Human beings are confusing. The reality is consumers can be caring and selfish at the same time. One look at our grocery cart can demonstrate this dichotomy. It’s a complicated landscape for product manufacturers who have so many human behaviors to consider. A consumer can simultaneously be a health-conscious, late-night-craving, keto-friendly, fast-food-loving, gluten-free, on-the-go, sugar-free, sweet tooth. Whew! How we treat sustainability has to fit in with all of these layers of complex existence and decisions.
Selfish and Sustainable
While we can be enamored by fun facts like, “Sales of sustainable products are up across the board… and we expect that U.S. sustainably-minded shoppers will spend up to $150 billion on sustainable consumer goods by 2021.” (Nielsen, 2019 – Who is the Sustainable Shopper?). We are quickly brought back to earth with, “Every year one-third of all food produced is wasted (equivalent to 1.3 billion tonnes) while 1 billion people remain undernourished, and another 1 billion go to bed hungry.” (United Nations, 2020 – Sustainable Development Goal #12). Conceivably, while we may feel great about purchasing our sustainable, organic, and preservative-free products, we might also be first to throw away a slightly wilting green or not trust anything past the “best by” date. Sustainable yet selfish. As I said, human beings are confusing.
But being selfish and caring for others or the environment can live harmoniously with the right approach. As expert analyst Brin Jimenez, with Google, once said, “Today’s consumers can be characterized as ‘curious, demanding, and impatient.” When a brand can trigger our curiosity and provide us easy ways to discover more and become better educated, it can be a powerful thing.
From Sustainability to Story
The number one trend for 2020, according to Innova Market Insights, is Storytelling. That’s certainly a response to the ‘curiosity’ characterization and brands recognizing a consumer interest in learning about the origin of their food. The second and third top trends of 2020 illustrate the ‘demand,’ where Plant-Based Foods and Sustainability, respectively, are trending. But what about the last characterization of being ‘impatient?’ It’s been said we have something like three to five seconds on the shelf to grab a consumer’s attention.
I call it a discovery element, and I am always amazed by the brands that do this well. The brands that can leverage their consumers’ curiosity to their advantage and find creative ways to draw them into the back story. It is a difficult thing to do. But if successful, it can pay great dividends and breed brand loyalty. When a brand allows the consumers to ‘discover’ key pieces for themselves, it plays to their selfish nature. Consumers who can quickly and easily learn more about their products tend to adopt that knowledge as their own and even become ambassadors for that brand, boasting about their findings with others.
Show and Tell
To create effective ambassadors, product manufacturers need to build a strong relationship with their ingredient suppliers that transcends to the farm level. The goal is a transparent story that can be absorbed and retold by anyone. The journey starts with sharing information that is easy to connect with, safe, responsible, fair, and engaging. While this seems simple, it is not necessarily easy.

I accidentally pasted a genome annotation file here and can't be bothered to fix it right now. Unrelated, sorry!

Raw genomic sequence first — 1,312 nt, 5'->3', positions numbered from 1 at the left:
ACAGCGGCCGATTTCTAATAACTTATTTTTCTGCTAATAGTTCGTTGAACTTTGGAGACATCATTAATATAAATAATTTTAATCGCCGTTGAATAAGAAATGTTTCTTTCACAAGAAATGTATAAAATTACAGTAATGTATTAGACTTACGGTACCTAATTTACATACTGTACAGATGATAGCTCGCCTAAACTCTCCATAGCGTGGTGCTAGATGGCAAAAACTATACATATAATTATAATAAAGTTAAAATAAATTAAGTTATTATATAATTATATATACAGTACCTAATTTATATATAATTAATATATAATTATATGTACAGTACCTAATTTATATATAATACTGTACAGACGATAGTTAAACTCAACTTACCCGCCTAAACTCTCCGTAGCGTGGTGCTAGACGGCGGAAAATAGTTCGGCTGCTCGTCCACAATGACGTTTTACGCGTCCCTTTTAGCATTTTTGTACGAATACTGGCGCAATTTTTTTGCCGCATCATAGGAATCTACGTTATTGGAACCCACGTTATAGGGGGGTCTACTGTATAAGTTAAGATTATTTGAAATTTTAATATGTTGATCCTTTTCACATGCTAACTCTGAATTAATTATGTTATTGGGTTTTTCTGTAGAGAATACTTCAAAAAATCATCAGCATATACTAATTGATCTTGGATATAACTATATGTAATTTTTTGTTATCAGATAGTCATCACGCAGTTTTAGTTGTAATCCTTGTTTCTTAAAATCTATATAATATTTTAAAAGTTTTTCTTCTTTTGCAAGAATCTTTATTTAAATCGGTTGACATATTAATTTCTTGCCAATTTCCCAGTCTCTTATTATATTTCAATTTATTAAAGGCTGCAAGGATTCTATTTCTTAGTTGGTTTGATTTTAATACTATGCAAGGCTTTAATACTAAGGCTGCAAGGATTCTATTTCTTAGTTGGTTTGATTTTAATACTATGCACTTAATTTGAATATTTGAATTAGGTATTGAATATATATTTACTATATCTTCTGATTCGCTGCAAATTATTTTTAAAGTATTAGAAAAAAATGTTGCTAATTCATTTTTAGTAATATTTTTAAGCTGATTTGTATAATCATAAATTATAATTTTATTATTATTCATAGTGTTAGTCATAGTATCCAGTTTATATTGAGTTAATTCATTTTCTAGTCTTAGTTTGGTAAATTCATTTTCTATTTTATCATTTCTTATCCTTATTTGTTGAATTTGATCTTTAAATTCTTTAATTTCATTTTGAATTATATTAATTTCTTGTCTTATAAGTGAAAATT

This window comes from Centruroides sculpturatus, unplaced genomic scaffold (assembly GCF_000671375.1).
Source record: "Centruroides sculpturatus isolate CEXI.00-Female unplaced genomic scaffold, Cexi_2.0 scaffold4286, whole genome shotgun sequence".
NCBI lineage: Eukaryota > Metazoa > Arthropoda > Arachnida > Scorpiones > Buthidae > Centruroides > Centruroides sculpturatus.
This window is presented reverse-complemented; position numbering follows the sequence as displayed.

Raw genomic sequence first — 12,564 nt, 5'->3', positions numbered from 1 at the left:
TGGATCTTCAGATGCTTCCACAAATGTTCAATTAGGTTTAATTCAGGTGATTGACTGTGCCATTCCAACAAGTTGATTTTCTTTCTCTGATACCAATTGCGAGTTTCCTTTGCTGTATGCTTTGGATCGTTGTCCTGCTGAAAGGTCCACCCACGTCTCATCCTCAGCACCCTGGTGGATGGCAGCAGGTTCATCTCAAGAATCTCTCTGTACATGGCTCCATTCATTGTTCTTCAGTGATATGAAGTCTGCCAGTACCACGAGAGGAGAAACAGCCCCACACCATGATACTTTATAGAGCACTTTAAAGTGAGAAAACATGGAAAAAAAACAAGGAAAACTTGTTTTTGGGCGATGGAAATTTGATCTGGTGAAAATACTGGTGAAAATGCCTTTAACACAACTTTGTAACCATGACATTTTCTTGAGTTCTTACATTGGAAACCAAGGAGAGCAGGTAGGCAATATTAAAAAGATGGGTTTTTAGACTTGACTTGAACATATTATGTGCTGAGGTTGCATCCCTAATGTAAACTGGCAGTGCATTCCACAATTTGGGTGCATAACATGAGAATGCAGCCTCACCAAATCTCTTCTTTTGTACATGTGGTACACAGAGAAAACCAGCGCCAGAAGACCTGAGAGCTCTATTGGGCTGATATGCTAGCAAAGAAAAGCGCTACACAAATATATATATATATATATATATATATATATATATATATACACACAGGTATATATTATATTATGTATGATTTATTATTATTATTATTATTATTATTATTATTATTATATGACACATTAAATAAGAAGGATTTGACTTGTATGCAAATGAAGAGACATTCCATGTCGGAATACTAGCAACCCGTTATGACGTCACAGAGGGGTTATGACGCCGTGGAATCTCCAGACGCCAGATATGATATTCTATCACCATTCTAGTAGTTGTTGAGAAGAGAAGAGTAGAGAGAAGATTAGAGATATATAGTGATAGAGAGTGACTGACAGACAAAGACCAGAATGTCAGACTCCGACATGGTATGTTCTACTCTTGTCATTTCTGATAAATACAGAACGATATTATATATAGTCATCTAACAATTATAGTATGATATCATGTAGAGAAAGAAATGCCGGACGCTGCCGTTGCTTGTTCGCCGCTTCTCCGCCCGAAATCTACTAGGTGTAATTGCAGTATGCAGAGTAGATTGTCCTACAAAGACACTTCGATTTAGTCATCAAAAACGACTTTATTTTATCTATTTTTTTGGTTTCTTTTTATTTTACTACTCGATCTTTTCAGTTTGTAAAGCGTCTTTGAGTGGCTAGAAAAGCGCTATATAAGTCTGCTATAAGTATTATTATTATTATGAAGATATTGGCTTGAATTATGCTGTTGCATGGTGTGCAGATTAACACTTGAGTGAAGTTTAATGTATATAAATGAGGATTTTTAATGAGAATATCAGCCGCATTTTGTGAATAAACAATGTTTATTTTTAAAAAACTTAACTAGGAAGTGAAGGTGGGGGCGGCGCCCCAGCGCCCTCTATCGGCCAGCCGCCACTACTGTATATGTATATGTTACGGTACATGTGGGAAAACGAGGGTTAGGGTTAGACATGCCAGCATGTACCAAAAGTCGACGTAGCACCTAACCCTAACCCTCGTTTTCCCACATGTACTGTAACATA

Technology can play a crucial role in this type of communication. In the U.S., only 38% of consumers say they trust what companies say on labels about their food products. The skeptical consumer tends to say, “show me, don’t tell me,” and technology can prove useful in doing so.
Social media is a captivating tool for demonstrating sustainable stewardship because it helps make the world a smaller place. According to a Pew Research study, 63% of Facebook and Twitter consumers say they use these platforms to serve as sources for information outside the realm of friends and family.
Bring The Customer on Your Journey
To support the idea of information sharing, Applied Food Sciences has taken customers to where our raw materials are grown. Recently, we took the CEO of Kaged Muscle, Kris Gethin, to Southern India, where our organic coffee is sourced. Kaged Muscle uses our PurCaf® organic caffeine in several of its formulas. We introduced the KM team to the farmers, conducted interviews, and even assisted in the harvest. The whole experience was filmed by a professional to show their customers directly where their energy is sourced. The response on social media was outstanding, as millions of followers could go along on the journey.
I like to think that it is difficult to ignore the planet. But during a pandemic, with wildfires burning around us, and people fighting over Diet Dr. Pepper in the grocery store, our connection to our environment is more evident now than ever before. Consumers are increasingly aware of the impact we are having on the planet. At the current rate of soil degradation, it will take less than 50 years to no longer have enough suitable soil to grow the crops we need to feed ourselves.
From an ingredient supplier’s perspective, sustainability goes beyond regenerative agriculture and avoiding pollutants, plastics, and chemicals. While those are essential facets, sustainability also requires the more human elements of social responsibility and traceability.
In many places where we source raw materials, global living conditions are poor, and workers are easily taken advantage of. We recognize this problem and have created our Responsible Sourcing Initiative that includes sustainable growing, socially responsible sourcing, and full traceability. Connecting consumption habits with our environmental intentions is an ongoing initiative that will bring beverage brands and consumers together in ways we are only starting to imagine.